IX. Poem Written Eighteen Years after Having First Met the Poet Joshua Robbins on September 11, 2001
Faith is mute
with a muteness
All faith’s own.
It is nothing so resounding
As the muteness of god,
Structured though it is
By this same.
We had supposed
Poetry might be made still
And worked out the details
In patinaed college-town light,
The cigarette and whiskey-mucked
Cuffs of our blazers
Perfuming our ever-more-precise
Gesticulations, as if such precision
Might lead precisely anywhere.
We know by now both of us
What vain and clamorous silence
Comes of all that.
On the day we met
The world ushered in
The world it had prepared for itself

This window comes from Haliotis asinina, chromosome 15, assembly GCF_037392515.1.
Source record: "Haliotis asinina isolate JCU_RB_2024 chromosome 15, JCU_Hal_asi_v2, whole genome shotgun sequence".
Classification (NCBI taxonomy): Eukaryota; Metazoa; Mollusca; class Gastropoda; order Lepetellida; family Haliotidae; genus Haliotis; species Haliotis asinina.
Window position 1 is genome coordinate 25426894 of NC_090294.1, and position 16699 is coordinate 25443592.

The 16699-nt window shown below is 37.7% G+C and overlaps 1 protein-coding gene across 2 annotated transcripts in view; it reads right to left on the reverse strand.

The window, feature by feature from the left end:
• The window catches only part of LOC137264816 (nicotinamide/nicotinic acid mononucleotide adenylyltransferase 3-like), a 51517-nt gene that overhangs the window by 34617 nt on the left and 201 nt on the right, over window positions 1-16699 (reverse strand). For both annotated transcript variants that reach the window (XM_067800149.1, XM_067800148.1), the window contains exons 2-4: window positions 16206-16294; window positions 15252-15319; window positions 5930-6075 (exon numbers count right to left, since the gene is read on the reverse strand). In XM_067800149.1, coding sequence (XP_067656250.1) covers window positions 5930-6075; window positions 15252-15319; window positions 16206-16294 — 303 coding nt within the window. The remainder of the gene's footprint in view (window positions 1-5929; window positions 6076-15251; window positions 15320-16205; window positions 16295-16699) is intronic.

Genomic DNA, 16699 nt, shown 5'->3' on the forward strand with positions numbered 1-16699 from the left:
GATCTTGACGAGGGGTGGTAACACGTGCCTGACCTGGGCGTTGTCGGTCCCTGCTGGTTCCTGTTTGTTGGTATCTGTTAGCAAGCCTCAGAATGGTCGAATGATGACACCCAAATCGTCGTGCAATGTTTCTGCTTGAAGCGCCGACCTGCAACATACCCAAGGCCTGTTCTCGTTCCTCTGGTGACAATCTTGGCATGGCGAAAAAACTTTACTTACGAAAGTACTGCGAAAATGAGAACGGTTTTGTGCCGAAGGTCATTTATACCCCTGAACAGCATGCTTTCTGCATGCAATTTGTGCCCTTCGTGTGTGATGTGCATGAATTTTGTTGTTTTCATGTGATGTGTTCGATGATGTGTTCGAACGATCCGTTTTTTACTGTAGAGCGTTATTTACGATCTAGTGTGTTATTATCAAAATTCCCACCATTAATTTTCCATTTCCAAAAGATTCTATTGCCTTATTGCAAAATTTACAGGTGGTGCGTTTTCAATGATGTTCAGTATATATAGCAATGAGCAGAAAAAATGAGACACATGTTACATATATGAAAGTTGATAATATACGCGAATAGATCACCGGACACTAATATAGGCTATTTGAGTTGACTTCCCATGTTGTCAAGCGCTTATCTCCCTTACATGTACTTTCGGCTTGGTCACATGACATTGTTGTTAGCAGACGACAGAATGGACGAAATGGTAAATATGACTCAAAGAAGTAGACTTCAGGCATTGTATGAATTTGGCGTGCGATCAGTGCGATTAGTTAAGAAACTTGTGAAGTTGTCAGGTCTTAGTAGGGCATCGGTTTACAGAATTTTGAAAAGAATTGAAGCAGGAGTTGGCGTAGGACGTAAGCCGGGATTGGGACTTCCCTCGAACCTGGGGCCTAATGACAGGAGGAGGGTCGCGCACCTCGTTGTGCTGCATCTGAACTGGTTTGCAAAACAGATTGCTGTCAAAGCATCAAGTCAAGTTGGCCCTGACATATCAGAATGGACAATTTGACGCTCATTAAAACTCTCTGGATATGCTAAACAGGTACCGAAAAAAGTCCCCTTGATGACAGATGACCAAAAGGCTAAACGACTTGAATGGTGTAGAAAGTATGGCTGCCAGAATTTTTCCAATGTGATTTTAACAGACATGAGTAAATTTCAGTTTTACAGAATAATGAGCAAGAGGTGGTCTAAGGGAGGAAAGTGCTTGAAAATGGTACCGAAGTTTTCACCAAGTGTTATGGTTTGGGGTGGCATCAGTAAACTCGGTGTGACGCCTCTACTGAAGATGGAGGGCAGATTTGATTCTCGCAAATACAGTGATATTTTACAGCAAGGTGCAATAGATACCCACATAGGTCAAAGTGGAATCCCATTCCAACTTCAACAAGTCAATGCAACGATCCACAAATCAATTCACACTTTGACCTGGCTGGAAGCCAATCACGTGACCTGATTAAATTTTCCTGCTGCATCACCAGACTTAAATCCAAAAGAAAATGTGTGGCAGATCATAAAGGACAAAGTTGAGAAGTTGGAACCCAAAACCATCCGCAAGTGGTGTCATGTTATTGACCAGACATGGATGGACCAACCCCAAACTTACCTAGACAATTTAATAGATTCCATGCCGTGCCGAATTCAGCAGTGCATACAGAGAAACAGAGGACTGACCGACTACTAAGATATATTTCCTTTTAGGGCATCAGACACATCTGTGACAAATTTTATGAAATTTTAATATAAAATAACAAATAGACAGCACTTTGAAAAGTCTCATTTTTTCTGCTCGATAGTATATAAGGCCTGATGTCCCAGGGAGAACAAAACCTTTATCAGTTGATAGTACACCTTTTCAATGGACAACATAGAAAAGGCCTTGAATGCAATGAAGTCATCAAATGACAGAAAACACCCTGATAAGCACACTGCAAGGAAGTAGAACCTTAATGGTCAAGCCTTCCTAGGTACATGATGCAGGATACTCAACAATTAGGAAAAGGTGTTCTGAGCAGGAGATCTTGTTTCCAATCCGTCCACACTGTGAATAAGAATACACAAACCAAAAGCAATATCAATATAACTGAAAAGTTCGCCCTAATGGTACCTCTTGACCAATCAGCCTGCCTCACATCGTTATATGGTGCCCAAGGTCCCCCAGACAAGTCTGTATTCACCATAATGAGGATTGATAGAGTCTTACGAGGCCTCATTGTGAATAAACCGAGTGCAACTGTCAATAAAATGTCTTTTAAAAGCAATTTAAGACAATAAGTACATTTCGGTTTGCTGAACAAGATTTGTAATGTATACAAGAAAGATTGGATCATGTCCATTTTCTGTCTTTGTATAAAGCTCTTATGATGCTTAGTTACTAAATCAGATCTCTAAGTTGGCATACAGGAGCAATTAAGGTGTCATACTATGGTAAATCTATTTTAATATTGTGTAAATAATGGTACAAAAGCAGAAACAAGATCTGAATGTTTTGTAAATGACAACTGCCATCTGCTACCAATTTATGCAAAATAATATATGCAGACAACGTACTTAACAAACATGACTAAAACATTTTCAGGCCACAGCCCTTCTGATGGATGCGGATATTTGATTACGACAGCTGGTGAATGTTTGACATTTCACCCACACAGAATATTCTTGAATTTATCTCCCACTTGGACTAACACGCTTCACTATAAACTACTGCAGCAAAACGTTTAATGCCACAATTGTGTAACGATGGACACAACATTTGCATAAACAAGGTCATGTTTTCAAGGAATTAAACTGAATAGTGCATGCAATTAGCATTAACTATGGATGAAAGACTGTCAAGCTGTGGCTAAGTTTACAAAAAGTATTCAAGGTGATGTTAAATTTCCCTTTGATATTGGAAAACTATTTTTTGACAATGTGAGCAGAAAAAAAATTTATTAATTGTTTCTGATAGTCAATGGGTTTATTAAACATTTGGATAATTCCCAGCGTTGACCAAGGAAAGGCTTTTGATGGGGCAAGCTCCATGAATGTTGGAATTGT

And became what it already was.
Our horror has reached its adulthood
And no longer finds any interest in itself.
It wakes disappointed each day from the dream
Of its falling from the height it had climbed.
I have said nothing, my friend,
This whole time and have ushered in
Thereby the world in which
I am committed to stay the course.
What the muteness speaks of
Is the air behind the air,
The sky behind the sky.
These also have nothing to say,
But their muteness
Is just the usual old one,
Same one one might hear any morning,
Any half-sober mid-life afternoon,
And not at all their own.
Jeffrey Schultz’s artist statement:
Title of series: Fifteen Variations on Themes from Levis.
In a series of fifteen brief variations, Schultz will meditate on a number of themes–some of them poorly recalled from memory, some of them badly obscured or poorly understood–from Levis’s work.